How to return to the office safely

What will it take to ensure employees feel safe upon their return?

How to return to the office safely

Majority of employees (87%) believe that employers are responsible to protect them and enforce COVID-19 related health and safety practices at work, based on a recent study.

As employers in Singapore figure out the best strategy for their organisations, can HR ensure that employees feel safe upon their return?

Required safety procedures
To help employers carry out a safe return to work, the government shared a clear checklist of measures for leaders to implement. The updated measures address everything from mandatory mask wearing, safe distancing, to strong guidelines around flexible work arrangements.

The government has made clear that a failure to comply may lead to a shutdown of the workplace and a swift return to remote working arrangements.

Understandably strict, the measures aim to protect employees and mitigate any risks of infection.

Singapore’s COVID-19 numbers are currently at a low, and the country is gradually opening up more economic activities, including the real possibility of leisure travel. But leaders have said that they won’t hesitate to return to stricter COVID measures if the city-state were hit with another wave of infections.

As for the reopening of workplaces, whether sooner or later, a return to the office is an inevitable move for organisations, so how can HR enforce strict health and safety measures? HRD finds out.

Read more: Back to work: Govt requirements to reopen safely

What employees expect from HR
Government guidelines aside, employees also have heightened expectations around health and safety amidst the pandemic.

More than ever before, employees returning to the office said they’re prioritising their health and wellness alongside work, according to a study by O.C. Tanner. What’s more, they expect to be supported by their company and its leaders.

Almost three in four (74%) of employees said that any non-compliant co-workers should be punished.

Staff shared that they would only be willing or comfortable returning to the office when certain actions or practices are in place. Employees expect the following from employers:

  • Ensure adequate safe distancing between all employees and their work areas (71%)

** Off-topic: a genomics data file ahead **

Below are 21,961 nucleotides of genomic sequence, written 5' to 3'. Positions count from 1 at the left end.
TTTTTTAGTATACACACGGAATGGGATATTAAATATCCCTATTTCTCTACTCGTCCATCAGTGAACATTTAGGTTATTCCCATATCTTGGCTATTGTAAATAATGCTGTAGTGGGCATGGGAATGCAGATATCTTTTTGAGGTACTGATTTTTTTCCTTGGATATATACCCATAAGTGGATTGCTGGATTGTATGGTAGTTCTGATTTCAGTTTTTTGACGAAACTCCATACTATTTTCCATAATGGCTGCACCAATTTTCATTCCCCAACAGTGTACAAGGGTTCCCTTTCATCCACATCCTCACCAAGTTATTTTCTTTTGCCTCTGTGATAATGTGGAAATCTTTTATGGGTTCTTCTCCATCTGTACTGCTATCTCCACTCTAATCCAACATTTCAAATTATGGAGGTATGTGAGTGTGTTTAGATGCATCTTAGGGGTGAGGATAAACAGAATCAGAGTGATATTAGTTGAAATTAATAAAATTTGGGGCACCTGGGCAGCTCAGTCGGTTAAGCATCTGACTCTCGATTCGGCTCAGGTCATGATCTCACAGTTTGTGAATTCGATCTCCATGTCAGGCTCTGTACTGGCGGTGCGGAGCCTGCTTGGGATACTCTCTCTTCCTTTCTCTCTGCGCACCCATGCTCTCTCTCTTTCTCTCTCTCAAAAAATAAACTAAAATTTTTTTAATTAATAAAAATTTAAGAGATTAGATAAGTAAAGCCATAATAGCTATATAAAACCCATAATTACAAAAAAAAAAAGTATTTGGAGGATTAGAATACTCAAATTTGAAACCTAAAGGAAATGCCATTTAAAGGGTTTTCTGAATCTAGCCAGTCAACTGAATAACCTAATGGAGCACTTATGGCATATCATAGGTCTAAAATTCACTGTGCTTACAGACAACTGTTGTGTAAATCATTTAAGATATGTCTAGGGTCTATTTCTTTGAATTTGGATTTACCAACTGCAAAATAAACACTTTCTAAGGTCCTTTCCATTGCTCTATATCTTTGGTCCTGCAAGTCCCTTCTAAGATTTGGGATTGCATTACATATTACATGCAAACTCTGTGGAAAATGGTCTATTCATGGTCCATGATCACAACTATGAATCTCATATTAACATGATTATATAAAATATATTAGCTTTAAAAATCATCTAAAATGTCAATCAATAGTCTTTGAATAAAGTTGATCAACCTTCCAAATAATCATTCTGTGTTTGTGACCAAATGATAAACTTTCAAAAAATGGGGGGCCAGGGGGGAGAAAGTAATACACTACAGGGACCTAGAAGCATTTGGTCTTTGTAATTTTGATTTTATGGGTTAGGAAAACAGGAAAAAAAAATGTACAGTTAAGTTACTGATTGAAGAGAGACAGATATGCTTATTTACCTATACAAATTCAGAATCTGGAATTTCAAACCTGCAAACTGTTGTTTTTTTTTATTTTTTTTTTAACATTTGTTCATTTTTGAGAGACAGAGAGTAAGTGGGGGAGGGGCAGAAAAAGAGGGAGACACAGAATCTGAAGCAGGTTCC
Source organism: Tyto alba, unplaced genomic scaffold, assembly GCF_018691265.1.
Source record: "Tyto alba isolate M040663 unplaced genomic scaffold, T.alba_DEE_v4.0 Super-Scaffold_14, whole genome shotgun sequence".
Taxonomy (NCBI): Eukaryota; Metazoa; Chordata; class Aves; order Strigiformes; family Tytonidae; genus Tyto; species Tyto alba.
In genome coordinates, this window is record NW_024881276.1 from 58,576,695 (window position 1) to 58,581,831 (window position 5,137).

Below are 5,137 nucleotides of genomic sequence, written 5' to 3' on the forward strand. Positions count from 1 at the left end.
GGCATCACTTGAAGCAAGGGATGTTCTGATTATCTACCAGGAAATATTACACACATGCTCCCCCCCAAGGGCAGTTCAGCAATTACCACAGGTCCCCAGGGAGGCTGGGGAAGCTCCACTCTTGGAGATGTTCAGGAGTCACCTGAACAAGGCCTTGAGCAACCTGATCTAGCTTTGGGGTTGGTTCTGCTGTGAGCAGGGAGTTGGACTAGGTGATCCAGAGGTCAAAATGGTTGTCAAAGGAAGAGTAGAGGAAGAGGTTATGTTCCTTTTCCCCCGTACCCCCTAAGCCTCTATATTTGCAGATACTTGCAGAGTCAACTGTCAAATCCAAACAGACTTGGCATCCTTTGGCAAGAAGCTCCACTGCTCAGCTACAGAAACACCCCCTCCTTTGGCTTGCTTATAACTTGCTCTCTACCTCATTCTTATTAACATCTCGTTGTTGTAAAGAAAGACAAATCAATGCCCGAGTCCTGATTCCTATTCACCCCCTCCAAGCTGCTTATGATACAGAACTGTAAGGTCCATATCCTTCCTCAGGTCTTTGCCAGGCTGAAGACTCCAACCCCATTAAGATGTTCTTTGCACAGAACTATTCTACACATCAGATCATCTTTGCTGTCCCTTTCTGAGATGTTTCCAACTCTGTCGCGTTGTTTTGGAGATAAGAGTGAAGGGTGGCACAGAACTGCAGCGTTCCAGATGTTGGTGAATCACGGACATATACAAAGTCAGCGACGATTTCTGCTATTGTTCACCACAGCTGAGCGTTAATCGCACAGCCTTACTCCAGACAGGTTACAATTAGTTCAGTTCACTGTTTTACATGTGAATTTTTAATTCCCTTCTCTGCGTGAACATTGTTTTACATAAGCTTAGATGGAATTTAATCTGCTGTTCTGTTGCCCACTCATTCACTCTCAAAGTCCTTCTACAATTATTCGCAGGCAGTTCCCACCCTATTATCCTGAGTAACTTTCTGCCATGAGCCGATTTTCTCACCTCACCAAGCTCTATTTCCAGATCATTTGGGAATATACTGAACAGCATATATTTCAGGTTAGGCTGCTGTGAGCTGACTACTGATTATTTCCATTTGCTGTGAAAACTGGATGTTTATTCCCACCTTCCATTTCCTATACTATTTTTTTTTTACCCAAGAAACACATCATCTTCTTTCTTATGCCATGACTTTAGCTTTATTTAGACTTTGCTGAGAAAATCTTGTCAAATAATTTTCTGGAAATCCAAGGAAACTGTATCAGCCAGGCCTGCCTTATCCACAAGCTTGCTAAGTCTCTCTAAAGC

• Provide free hand sanitizer to all employees (68%)
  • Require all employees to wear face masks (63%)
  • Ensure additional office cleanings (60%)
  • Require employees to have their temperature taken every morning upon office entry (53%)
  • Require COVID-19 testing or antibodies before returning to the office (43%)
  • Pre-package all provided snacks/food (28%)

Staff added that verbal (61%) or written warnings (59%) should be giving to co-workers who fail to abide by any health and safety practices.

Over one in three employees were even in favour of a job suspension (37%) or fines (34%). About a quarter of staffers would be satisfied with asking errant employees to return to remote working (24%).

Read more: Rushing back to the office? Maybe it’s time to slow down

Are COVID-19 breaches punishable offences?
While employees may expect some form of punishment for irresponsible colleagues, HRD spoke to Nicolas Tang, managing director and Charlotte Wong, senior associate at Farallon Law Corporation to find out what HR can and cannot do in Singapore.

The two lawyers shared that since the COVID-19 (Temporary Measures) Act 2020 was passed, the most common offences have been those involving the failure to obey social distancing or stay home measures.

They explained that any person who contravenes the regulations is liable for the following penalties:

  • For first-time offenders, a fine up to $10,000 and/or imprisonment for up to six months.
  • For second and subsequent offenders, a fine up to $20,000 and/or imprisonment for a term up to 12 months.

Those are the legal consequences of going against existing COVID-19 laws – but can HR punish errant employees themselves?

“Whether an employee may be dismissed for a COVID-19 breach depends on the terms of the employment contract,” the lawyers told HRD.

“Some employment contracts do expressly provide that employment may be terminated if the employee is convicted of any offence. In such a case, an employer is entitled to terminate employment if the employee is convicted of a COVID-19 breach.”

Read more: Return to work: What employees expect from HR

However, if no such provision was made in the employment contract, the employer could consider termination of employment on the grounds of misconduct.

“Most employment contracts would provide for this, and again termination on the grounds of misconduct would depend on the precise terms of the employment contract,” they said.

Assuming that the contract provides a broad T&C that employment may be terminated on the grounds of misconduct, “it is typical” for the employer to have to go through the process of a disciplinary inquiry in order to establish the misconduct, and give the employee an opportunity to respond.

The disciplinary inquiry would likely have to consider the following factors:

  • Did the breach pose a risk to the employer?
  • What were the consequences of the breach on the employer?
  • Did the breach have an impact on the employee’s performance?
  • Was the employee’s conduct deliberate?

Going through a disciplinary inquiry process would mitigate the risks of an unfair dismissal claim, although it would not be able to eliminate all risks.

“Another way to mitigate the risk of an unfair dismissal claim would be for the employer to issue a firm-wide notice that the employer takes a zero-tolerance approach to COVID-19 breaches, in light of the risk that such breaches have on the employer and its employees,” they said.

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